Since her 1989 pilgrimage on foot from her beloved homeland of Tibet, Yungchen Lhamo has emerged as the world's leading Tibetan vocalist. From the quays of Sydney, Australia to the spotlight of New York’s Carnegie Hall, her haunting a cappella performances have enchanted audiences in more than 70 countries and garnered critical praise worldwide.
Her music has been described as “brilliant” (The New Yorker), “sublime” (Rolling Stone), and “spine-tingling” (The Times, London); she has been called “angel-voiced” (Newsweek) and praised for her “pristine, gliding vocal lines” (The New York Times).
Dressed in a traditional gown of cream-colored silk with orange cuffs and turquoise jewelry, and with her luminous black hair cascading past her waist, Yungchen casts a regal presence onstage, described by one journalist as "more like a head of state than a musician on her first trip to America" (Rhythms Music).
Born in the beautiful capital of Lhasa, Yungchen was named by a Tibetan lama after the deity Sarasvati, the Hindu/Buddhist goddess of knowledge and the arts. She learned devotional singing from her grandmother.
Arriving in India after her sojourn across the Himalayas, Yungchen visited several Tibetan refugee camps, performing for an audience that included the spiritual leader of the Tibetan people, His Holiness the Dalai Lama, for whom she has performed numerous times since.
"When I left Tibet, I lost everything," Yungchen recalls. "The one thing I didn't lose was my voice. And this I carried with me to the West."
Yungchen lived first in Australia, then emigrated to the United States. Following the 1995 release of her breakthrough album, Tibetan Prayer, which won the ARIA Award (Australia’s equivalent of the Grammy Award), she was signed to Peter Gabriel's prestigious Real World Records label and has since released three widely acclaimed albums: Tibet, Tibet (1996), Coming Home (1998), and Ama (2006).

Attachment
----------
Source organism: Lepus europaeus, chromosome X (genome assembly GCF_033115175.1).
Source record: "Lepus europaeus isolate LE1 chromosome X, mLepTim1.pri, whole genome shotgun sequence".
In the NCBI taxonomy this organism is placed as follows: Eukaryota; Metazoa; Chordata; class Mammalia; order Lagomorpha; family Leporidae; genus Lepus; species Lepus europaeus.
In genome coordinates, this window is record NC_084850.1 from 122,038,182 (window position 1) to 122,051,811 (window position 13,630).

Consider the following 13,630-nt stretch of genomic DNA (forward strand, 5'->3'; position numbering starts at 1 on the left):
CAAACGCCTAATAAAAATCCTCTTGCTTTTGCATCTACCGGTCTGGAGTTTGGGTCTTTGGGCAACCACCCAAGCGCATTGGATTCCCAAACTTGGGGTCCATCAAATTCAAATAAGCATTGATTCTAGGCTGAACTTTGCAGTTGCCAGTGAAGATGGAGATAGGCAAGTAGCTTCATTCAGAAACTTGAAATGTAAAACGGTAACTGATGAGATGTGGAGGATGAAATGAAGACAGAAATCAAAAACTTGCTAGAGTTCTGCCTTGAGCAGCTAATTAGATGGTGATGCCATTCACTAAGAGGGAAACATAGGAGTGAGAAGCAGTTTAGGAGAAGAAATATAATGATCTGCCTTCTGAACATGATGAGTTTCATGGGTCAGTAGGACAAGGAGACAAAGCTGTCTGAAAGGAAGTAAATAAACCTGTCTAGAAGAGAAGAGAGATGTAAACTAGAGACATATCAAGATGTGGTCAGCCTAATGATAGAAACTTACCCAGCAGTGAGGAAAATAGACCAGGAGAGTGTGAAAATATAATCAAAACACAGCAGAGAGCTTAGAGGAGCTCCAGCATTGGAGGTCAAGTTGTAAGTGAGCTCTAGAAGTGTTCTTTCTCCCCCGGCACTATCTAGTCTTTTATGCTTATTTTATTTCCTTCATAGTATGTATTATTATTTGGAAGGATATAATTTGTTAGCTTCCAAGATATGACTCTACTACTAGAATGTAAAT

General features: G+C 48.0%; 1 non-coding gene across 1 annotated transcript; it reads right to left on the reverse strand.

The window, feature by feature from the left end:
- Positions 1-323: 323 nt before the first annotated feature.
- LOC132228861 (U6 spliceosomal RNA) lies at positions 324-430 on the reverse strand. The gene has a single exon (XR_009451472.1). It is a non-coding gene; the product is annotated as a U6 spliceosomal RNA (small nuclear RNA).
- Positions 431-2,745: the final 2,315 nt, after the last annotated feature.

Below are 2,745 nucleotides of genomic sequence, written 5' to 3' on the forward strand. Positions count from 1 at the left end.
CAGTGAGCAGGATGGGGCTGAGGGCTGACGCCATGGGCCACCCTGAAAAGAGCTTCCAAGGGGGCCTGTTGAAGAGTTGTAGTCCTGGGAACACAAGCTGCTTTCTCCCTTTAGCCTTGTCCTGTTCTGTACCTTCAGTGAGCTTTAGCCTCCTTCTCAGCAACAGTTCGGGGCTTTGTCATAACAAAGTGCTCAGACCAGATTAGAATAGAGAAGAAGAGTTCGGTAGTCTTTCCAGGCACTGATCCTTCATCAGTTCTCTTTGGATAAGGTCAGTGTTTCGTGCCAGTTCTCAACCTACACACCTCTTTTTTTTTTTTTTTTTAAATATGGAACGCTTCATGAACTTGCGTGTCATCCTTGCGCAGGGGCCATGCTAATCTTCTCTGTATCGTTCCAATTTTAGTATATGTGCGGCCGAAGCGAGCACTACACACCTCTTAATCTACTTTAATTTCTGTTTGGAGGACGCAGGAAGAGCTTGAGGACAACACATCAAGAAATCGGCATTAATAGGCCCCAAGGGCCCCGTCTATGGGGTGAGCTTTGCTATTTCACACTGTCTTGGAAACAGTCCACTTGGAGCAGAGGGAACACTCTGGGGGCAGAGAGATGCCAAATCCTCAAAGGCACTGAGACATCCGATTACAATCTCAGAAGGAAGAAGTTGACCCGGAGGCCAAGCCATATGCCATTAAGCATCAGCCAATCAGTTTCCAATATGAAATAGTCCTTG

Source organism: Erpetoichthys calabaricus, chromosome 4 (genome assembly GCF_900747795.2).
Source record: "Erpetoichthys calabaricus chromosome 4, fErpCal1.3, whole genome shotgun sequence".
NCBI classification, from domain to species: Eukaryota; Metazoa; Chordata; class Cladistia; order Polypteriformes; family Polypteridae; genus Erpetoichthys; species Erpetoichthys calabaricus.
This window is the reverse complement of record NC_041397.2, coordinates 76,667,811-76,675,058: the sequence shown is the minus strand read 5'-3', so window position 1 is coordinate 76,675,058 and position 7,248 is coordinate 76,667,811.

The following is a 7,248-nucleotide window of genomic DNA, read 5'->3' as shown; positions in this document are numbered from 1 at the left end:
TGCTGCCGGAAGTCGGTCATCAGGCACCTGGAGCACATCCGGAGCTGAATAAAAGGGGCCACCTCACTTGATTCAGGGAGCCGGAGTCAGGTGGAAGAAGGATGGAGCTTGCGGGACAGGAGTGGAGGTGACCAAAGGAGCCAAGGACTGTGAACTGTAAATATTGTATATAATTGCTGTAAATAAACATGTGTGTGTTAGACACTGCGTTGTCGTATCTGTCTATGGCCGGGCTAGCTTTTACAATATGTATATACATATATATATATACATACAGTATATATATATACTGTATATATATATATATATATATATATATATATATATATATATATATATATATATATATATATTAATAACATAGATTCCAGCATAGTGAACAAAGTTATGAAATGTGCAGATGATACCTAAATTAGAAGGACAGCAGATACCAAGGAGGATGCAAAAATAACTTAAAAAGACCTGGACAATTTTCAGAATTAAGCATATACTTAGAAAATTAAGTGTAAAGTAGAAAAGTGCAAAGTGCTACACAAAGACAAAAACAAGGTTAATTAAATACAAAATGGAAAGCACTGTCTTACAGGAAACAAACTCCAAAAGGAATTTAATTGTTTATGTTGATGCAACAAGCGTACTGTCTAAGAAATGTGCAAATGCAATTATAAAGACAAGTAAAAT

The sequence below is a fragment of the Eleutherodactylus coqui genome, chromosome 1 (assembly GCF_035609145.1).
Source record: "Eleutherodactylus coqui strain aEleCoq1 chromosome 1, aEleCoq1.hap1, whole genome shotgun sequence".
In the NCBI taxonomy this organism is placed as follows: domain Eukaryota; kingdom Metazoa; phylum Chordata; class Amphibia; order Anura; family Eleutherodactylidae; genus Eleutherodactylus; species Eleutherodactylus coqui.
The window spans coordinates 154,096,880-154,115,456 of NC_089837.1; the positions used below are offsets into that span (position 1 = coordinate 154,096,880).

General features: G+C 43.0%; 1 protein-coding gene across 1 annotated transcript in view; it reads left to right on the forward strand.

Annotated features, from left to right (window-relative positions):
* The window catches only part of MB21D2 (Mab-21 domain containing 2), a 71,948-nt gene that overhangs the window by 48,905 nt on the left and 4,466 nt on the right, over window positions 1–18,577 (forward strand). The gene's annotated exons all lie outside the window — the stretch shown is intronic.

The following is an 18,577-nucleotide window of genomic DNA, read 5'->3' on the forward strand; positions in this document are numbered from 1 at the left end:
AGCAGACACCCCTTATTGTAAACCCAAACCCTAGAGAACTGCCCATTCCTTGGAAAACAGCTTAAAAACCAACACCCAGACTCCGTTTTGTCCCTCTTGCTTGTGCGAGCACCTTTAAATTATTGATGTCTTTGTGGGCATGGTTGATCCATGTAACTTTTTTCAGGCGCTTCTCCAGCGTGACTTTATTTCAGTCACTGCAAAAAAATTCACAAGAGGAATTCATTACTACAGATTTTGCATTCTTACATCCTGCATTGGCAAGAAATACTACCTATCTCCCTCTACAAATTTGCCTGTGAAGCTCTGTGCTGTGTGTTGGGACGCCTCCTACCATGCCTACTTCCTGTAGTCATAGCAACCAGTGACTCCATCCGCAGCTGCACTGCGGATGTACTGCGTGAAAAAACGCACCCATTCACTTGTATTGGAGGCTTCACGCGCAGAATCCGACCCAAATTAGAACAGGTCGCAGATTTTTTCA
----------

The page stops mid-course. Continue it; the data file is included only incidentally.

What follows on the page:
Yungchen has collaborated with luminaries such as Natalie Merchant, on her platinum-selling Ophelia, as well as with Philip Glass, Annie Lennox, Michael Stipe, Billy Corgan, and Sheryl Crow. Her songs have been featured on compilation albums including Prayer Cycle and Lilith Fair Live, on the soundtrack to the Hollywood film Seven Years in Tibet, and in a handful of documentaries.
In 2007, Yungchen collaborated with Tony Award-winning American dancer/choreographer Bill T. Jones and French percussionist Florent Jodelet for a sold-out performance piece titled 'Walking the Line' at a section of Paris’s famed Louvre that had never before been used as a stage.
She has performed for spiritual and political leaders across the globe in support of Tibetan organizations and international aid groups such as Amnesty International. Through her arresting music, which explores Buddhist themes of spiritual pilgrimage, soul searching, and a delight in the natural environment, she hopes to share Tibet’s rich cultural heritage and the innate grace and goodness of the Tibetan people with the rest of the world.
Most recently, in Italy, Yungchen was gifted the city of Silanus’s esteemed “Funtana Elighe” journalism award and was recognized by the province of Genoa as a “Messenger of Peace” as well as given the title of “Ambassador of Culture.”
Yungchen lives and makes music in New York City, where she is currently at work on her much-awaited fourth U.S. album and from where she heads The Yungchen Lhamo Charitable Foundation, a nonprofit organization dedicated to improving the welfare of Tibetans in need.